G. W. F. Hegel's Philosophy of Right is widely acknowledged as one of the most important texts in the history of moral and political philosophy. It has exercised a direct influence on several philosophical movements, such as British Idealism, communitarianism, critical theory, and Marxism. Its influence continues today through the work of several leading figures, such as Axel Honneth, John Rawls, and Charles Taylor. Hegel's Philosophy of Right aspires to provide the most significant collection of essays in recent years on this important text, breaking new ground across the areas of ethics, politics, and law from both historical and contemporary perspectives. This introduction will discuss the background to this project, the general arguments of Hegel's Philosophy of Right, and the essays included in the volume.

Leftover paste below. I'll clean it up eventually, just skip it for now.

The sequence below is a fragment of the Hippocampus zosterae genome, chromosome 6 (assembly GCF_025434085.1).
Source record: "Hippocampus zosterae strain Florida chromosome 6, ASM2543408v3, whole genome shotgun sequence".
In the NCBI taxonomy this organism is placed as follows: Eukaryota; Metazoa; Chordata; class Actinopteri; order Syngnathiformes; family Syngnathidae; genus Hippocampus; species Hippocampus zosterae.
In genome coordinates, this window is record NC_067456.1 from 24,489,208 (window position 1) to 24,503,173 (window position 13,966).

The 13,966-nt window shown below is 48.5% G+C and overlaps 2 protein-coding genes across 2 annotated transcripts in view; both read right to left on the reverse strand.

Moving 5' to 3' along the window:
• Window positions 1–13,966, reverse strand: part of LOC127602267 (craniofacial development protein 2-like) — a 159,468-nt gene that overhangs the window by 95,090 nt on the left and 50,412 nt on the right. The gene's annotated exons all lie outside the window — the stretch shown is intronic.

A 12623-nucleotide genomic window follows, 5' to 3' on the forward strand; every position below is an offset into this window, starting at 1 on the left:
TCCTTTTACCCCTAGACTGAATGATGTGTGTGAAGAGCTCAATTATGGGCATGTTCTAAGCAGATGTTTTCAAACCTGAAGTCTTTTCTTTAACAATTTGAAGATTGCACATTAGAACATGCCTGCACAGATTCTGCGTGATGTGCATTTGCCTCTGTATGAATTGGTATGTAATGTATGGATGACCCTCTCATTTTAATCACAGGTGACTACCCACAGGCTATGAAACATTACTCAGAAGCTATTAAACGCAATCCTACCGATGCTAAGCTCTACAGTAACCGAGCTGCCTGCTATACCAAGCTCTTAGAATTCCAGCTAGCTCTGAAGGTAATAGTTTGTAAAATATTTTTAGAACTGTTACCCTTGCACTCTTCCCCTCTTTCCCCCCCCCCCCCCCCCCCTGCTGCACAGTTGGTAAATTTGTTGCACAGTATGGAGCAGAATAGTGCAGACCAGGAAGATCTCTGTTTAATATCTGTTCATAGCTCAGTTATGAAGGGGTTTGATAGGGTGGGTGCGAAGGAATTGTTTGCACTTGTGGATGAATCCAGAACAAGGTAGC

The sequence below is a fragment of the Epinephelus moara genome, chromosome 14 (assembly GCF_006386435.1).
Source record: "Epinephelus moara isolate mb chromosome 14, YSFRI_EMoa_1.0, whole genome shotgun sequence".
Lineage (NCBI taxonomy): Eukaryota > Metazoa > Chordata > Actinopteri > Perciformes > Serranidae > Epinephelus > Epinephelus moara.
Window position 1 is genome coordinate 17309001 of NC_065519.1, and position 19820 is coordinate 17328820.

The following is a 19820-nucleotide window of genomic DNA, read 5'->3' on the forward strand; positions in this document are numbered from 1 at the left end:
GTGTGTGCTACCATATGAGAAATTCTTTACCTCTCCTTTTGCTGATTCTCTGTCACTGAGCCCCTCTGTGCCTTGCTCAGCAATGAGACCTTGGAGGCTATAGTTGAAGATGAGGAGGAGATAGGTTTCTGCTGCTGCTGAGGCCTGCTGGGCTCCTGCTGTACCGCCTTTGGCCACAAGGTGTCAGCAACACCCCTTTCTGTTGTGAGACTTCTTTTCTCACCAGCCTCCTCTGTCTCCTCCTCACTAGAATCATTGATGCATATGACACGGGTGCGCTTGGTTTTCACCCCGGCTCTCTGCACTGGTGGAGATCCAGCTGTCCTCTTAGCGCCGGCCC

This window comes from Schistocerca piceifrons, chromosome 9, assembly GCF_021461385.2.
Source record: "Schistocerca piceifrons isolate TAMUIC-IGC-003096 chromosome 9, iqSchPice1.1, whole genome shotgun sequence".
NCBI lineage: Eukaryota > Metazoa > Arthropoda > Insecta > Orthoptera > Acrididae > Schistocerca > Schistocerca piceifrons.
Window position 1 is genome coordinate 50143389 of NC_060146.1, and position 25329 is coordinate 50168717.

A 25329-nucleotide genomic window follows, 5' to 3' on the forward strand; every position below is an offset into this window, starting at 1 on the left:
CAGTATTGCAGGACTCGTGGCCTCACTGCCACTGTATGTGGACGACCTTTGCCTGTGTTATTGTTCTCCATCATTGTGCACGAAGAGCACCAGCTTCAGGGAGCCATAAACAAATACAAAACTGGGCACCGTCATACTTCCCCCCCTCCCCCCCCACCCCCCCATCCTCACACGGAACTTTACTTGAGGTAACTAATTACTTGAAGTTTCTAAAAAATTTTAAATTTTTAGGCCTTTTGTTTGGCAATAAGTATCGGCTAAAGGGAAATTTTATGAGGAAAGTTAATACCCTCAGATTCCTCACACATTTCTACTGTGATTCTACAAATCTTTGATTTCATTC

1 Background

Hegel's Philosophy of Right has received significant attention in previous important work. Perhaps the leading classic collection of essays on the Philosophy of Right was edited by Z. A. Pelczynski in his Hegel's Political Philosophy: Problems and Perspectives (1971a). This collection contained now classic essays exploring Hegel's views on ethics, punishment, the state, war, and much more (see Cooper 1971; Ilting 1971; Pelczynski 1971a, 1971b, 1971c; Shklar 1971; Verene 1971). Moreover, wide-ranging work set a clear bar for all work following afterward.